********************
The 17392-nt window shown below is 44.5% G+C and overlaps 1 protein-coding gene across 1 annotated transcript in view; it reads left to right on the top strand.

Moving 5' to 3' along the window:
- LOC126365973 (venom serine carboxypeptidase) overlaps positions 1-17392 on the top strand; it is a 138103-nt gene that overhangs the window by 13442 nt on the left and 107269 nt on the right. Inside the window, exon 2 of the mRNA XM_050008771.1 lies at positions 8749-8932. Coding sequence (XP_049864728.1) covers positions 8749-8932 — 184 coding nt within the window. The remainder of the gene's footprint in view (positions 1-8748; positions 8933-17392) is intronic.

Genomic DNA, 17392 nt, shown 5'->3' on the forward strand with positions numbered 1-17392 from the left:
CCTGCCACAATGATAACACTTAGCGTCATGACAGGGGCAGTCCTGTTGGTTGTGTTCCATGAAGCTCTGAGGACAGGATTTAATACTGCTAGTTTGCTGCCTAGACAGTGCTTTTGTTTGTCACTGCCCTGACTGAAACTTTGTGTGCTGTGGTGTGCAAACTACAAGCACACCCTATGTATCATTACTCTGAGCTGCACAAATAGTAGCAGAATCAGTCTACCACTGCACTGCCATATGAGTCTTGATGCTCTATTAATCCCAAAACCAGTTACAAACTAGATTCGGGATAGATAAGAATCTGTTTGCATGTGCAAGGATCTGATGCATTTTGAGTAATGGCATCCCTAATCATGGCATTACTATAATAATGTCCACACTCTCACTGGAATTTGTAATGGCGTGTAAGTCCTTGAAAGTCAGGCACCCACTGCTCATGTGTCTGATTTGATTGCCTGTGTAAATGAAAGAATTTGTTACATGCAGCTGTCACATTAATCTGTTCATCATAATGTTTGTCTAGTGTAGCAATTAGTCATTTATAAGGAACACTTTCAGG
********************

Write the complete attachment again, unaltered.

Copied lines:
The 17392-nt window shown below is 44.5% G+C and overlaps 1 protein-coding gene across 1 annotated transcript in view; it reads left to right on the top strand.

Moving 5' to 3' along the window:
- LOC126365973 (venom serine carboxypeptidase) overlaps positions 1-17392 on the top strand; it is a 138103-nt gene that overhangs the window by 13442 nt on the left and 107269 nt on the right. Inside the window, exon 2 of the mRNA XM_050008771.1 lies at positions 8749-8932. Coding sequence (XP_049864728.1) covers positions 8749-8932 — 184 coding nt within the window. The remainder of the gene's footprint in view (positions 1-8748; positions 8933-17392) is intronic.

Genomic DNA, 17392 nt, shown 5'->3' on the forward strand with positions numbered 1-17392 from the left:
CCTGCCACAATGATAACACTTAGCGTCATGACAGGGGCAGTCCTGTTGGTTGTGTTCCATGAAGCTCTGAGGACAGGATTTAATACTGCTAGTTTGCTGCCTAGACAGTGCTTTTGTTTGTCACTGCCCTGACTGAAACTTTGTGTGCTGTGGTGTGCAAACTACAAGCACACCCTATGTATCATTACTCTGAGCTGCACAAATAGTAGCAGAATCAGTCTACCACTGCACTGCCATATGAGTCTTGATGCTCTATTAATCCCAAAACCAGTTACAAACTAGATTCGGGATAGATAAGAATCTGTTTGCATGTGCAAGGATCTGATGCATTTTGAGTAATGGCATCCCTAATCATGGCATTACTATAATAATGTCCACACTCTCACTGGAATTTGTAATGGCGTGTAAGTCCTTGAAAGTCAGGCACCCACTGCTCATGTGTCTGATTTGATTGCCTGTGTAAATGAAAGAATTTGTTACATGCAGCTGTCACATTAATCTGTTCATCATAATGTTTGTCTAGTGTAGCAATTAGTCATTTATAAGGAACACTTTCAGG